Local-loop unbundling

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Local loop unbundling (LLU or LLUB) is the regulatory process of allowing multiple telecommunications operators to use connections from the telephone exchange to the customer's premises. The physical wire connection between the local exchange and the customer is known as a "local loop", and is owned by the incumbent local exchange carrier (also referred to as the "ILEC," "local exchange," or in the United States either a "Baby Bell" or an Independent telephone company). To increase competition, other providers are granted unbundled access.


Policy background

LLU is generally opposed by the ILECs, which in most cases are either former investor-owned (North America) or state-owned monopoly enterprises forced to open themselves to competition. ILECs argue that LLU amounts to a regulatory taking, that they are forced to provide competitors with essential business inputs, that LLU stifles infrastructure-based competition and technical innovation because new entrants prefer to 'parasitise' the incumbent's network instead of building their own and that the regulatory interference required to make LLU work (e.g., to set the LLU access price) is detrimental to the market.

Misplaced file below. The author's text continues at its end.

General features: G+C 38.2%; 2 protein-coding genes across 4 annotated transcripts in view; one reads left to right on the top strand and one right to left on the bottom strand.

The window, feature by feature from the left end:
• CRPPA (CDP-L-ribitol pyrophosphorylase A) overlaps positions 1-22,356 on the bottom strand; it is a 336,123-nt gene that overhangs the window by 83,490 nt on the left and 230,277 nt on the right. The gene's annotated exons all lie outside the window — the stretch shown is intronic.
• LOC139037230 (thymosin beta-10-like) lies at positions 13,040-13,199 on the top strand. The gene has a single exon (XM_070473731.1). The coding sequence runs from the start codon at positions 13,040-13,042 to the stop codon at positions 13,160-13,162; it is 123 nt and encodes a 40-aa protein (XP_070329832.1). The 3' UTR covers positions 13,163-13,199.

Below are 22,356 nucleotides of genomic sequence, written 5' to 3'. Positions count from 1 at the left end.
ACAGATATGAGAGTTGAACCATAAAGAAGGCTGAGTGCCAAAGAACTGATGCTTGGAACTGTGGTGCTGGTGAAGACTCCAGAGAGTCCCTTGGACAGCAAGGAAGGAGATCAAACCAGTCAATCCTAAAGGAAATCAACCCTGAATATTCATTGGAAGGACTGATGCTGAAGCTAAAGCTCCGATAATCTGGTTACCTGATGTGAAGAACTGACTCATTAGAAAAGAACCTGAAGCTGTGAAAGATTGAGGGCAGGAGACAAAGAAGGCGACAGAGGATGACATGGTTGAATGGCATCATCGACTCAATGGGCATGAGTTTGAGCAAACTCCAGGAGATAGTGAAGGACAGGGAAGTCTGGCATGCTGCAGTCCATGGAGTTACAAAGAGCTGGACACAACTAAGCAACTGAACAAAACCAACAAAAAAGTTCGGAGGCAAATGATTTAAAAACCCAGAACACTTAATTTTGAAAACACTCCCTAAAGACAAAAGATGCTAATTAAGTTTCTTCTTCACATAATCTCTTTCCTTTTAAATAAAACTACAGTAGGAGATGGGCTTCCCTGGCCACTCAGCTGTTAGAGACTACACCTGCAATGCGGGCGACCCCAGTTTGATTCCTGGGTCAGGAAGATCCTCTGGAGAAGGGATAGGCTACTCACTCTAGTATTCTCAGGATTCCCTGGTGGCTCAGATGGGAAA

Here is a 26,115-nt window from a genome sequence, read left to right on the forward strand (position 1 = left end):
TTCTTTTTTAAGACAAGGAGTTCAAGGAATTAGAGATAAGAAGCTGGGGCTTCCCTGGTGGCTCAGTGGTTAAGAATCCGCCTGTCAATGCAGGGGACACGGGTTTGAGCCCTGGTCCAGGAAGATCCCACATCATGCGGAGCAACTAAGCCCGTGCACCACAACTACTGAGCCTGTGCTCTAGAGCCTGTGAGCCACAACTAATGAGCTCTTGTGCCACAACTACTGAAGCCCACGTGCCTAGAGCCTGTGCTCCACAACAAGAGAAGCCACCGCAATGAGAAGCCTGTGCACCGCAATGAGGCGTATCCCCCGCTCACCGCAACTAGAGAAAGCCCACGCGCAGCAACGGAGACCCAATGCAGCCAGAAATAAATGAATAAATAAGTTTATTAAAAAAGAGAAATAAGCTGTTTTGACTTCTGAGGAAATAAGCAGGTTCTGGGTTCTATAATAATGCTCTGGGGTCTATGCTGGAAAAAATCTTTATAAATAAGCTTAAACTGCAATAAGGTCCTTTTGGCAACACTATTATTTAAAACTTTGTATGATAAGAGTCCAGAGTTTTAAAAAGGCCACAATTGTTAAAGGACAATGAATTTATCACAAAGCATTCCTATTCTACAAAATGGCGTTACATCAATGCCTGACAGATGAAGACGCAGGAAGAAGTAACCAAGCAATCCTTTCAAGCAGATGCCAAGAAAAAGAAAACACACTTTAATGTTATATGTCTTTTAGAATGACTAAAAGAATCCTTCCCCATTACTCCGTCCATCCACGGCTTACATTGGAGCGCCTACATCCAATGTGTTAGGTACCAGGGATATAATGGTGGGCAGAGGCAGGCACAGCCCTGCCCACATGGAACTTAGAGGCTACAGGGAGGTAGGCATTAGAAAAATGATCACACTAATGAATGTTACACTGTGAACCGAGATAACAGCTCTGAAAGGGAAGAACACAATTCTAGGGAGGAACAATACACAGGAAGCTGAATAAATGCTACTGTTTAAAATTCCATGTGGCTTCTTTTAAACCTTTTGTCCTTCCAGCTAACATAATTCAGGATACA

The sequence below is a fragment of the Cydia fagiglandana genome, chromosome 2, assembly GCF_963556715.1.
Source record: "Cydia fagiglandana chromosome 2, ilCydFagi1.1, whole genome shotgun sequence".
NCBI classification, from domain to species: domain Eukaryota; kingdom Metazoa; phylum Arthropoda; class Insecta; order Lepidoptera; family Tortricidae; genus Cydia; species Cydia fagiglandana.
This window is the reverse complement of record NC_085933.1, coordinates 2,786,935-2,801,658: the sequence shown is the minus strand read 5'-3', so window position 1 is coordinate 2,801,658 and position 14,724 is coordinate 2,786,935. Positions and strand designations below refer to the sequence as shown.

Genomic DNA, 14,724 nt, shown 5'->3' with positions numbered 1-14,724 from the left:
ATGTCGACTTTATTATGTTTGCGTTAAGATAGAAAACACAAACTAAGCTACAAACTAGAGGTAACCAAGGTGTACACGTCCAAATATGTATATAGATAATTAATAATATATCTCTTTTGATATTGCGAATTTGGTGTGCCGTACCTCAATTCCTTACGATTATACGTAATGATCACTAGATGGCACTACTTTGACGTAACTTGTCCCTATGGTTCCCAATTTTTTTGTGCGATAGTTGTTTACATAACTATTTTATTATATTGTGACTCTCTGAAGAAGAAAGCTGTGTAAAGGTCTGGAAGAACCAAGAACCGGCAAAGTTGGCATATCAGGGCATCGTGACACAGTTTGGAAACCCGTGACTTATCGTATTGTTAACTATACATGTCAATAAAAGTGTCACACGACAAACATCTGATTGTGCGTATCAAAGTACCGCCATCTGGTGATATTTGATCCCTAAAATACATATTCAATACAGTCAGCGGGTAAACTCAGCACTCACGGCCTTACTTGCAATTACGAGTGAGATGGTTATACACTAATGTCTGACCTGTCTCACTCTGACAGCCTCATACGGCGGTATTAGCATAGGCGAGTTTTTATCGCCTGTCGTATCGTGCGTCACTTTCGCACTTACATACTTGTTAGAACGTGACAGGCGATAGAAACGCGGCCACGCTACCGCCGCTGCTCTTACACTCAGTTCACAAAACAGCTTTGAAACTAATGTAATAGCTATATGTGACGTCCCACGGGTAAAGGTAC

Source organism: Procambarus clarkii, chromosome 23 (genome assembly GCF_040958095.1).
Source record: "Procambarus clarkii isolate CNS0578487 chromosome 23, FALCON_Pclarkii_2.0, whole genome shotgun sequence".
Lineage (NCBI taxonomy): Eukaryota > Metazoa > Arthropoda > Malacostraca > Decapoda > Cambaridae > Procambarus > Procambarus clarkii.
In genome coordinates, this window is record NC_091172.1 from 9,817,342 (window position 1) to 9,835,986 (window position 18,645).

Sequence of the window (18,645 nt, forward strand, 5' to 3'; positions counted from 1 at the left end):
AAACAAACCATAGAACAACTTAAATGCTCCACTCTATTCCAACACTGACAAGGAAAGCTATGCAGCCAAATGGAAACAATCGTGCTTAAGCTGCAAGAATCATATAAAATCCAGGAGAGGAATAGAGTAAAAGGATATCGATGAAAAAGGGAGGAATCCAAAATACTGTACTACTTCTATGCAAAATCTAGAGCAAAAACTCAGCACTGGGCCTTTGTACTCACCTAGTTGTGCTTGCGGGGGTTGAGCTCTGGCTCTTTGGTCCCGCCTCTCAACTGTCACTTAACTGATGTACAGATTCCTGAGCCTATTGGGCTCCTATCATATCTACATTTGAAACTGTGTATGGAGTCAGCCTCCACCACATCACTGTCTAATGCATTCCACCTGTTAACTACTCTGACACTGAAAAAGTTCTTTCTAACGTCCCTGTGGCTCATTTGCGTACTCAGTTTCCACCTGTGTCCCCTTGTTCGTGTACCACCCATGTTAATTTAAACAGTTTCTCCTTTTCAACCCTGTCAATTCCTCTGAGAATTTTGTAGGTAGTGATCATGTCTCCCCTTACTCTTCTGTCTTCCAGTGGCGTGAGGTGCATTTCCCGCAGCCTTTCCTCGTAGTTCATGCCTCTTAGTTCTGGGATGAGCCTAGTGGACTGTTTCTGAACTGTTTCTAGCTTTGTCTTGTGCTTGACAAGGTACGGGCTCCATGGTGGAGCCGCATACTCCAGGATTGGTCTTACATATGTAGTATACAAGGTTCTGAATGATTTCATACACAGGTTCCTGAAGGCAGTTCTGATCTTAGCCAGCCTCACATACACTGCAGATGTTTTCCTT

New entrants, on the other hand, argue that since they cannot economically duplicate the incumbent's local loop, they cannot actually provide certain services, such as ADSL without LLU, thus allowing the incumbent to monopolise the respective potentially competitive market(s) and stifle innovation. They point out that alternative access technologies, such as Wireless local loop (WLL) have proven uncompetitive and/or impractical, and that under current pricing models, the incumbent is in many cases, depending on the regulatory model, guaranteed a fair price for the use of his facilities, including an appropriate return on investment. Finally, they argue that the ILECs generally did not construct their local loop in a competitive, risky, market environment, but under legal monopoly protection and using taxpayer's money, which means, according to the new entrants, that ILECs ought not to be entitled to continue to extract regulated rates of return, which often include monopoly rents from the local loop.

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